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Friday, September 25, 2015

Diagnostic Substitution' Drives Autism Spike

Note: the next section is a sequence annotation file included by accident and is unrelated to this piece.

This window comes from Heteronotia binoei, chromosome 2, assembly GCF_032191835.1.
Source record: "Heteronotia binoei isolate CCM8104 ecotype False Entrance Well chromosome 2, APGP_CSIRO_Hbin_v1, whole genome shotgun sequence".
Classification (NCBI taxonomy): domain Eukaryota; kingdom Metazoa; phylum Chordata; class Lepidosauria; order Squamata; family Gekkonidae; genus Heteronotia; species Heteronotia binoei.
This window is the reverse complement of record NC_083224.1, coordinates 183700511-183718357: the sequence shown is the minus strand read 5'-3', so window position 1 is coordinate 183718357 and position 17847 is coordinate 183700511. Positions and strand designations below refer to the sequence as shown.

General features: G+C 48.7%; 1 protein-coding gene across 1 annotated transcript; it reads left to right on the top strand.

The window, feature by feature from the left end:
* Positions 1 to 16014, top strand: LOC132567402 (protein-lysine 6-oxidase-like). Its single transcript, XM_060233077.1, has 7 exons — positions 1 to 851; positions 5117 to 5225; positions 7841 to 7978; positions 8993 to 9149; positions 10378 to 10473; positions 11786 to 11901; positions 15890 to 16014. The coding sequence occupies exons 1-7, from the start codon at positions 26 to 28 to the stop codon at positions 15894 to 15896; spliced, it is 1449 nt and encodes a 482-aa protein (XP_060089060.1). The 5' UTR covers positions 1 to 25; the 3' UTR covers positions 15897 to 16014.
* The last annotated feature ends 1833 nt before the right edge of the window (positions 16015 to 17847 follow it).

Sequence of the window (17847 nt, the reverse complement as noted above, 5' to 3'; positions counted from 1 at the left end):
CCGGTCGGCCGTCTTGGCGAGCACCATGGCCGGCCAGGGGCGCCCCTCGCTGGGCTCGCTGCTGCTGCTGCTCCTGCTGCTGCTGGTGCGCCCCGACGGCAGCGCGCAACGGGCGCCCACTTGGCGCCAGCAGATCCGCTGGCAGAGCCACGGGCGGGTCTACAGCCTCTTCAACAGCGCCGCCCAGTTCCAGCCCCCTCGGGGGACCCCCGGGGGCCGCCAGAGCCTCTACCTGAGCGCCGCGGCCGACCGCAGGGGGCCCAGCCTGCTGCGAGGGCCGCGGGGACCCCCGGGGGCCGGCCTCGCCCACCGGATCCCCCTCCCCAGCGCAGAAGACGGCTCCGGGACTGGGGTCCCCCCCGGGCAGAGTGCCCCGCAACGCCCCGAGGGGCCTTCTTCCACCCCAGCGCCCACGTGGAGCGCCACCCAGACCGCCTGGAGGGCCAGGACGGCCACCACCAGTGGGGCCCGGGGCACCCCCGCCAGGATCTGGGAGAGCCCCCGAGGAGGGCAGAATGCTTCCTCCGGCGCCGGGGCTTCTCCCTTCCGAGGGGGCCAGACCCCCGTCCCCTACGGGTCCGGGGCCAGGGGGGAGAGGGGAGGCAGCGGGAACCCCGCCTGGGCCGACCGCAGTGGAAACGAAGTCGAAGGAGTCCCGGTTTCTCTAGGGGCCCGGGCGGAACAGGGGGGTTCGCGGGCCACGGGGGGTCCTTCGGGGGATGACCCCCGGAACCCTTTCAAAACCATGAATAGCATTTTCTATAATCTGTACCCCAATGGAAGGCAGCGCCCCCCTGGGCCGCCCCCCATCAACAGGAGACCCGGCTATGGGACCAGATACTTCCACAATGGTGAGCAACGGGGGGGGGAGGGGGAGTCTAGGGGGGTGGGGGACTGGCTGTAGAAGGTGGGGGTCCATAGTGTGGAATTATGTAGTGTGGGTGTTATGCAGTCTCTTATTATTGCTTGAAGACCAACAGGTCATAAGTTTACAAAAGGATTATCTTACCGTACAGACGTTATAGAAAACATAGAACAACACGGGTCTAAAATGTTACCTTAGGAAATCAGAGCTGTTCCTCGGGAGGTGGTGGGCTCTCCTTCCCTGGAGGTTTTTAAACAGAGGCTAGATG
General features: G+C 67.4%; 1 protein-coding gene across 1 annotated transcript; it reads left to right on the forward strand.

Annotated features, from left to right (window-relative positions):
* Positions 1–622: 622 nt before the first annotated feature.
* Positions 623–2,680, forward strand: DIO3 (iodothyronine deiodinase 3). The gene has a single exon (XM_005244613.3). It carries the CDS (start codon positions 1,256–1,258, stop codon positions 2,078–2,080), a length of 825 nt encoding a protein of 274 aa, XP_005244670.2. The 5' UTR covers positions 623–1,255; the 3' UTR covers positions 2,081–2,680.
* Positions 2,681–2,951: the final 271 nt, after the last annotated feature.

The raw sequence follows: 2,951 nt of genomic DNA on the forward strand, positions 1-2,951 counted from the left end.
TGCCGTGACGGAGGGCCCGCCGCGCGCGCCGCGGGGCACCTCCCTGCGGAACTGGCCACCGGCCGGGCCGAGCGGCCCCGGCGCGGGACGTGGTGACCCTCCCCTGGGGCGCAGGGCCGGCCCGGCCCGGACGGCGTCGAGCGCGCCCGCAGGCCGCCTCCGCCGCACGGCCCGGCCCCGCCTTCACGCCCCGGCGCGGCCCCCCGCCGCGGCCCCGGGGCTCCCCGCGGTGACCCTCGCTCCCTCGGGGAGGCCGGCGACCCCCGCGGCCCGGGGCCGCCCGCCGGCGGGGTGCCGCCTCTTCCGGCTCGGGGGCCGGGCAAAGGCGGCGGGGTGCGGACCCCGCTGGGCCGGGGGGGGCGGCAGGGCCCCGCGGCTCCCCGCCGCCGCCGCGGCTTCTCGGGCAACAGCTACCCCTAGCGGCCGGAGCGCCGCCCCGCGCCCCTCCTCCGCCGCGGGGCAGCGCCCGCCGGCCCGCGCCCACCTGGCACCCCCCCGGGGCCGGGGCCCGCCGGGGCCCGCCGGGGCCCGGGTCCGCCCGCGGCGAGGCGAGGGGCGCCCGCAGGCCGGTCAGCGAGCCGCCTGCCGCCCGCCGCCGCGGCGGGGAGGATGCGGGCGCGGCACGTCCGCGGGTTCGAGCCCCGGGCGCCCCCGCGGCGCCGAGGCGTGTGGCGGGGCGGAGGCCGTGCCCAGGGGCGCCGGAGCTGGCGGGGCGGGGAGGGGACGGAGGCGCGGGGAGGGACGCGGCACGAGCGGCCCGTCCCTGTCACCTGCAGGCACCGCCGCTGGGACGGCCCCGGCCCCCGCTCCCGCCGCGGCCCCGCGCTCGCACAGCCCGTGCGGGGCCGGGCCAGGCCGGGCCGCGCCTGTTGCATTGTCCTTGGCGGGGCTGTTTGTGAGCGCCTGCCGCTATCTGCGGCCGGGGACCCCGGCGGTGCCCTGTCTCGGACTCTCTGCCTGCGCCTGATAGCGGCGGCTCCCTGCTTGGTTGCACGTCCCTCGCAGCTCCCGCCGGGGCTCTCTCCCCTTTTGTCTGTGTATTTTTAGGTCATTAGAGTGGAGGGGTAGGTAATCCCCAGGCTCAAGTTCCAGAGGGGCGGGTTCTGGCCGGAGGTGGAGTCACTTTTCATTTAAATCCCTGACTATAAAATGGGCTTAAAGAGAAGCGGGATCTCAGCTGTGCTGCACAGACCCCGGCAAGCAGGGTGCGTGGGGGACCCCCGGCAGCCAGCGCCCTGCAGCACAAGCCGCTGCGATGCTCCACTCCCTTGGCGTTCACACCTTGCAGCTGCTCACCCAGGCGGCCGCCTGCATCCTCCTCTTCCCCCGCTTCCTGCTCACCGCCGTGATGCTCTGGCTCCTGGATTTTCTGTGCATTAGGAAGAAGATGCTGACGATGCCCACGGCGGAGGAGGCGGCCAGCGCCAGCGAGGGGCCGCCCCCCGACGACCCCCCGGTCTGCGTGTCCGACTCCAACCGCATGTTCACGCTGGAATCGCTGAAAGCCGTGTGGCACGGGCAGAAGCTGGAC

The number of children diagnosed with autism has surged around the globe in the past two decades. But new research in Europe and the U.S. suggests much of the increase occurred on paper. But studies in Sweden, Denmark and the U.S. suggest that a significant portion of the increase can be attributed to more diagnoses, rather than to more cases. In other words, increasing numbers of children have been labeled autistic when in the past they might have received a different diagnosis, or in less severe cases, perhaps no diagnosis at all. In scientific jargon, this is called diagnostic substitution: One label replaces another, causing an apparent decrease in the prevalence of the first condition and a corresponding increase in the prevalence of the second.

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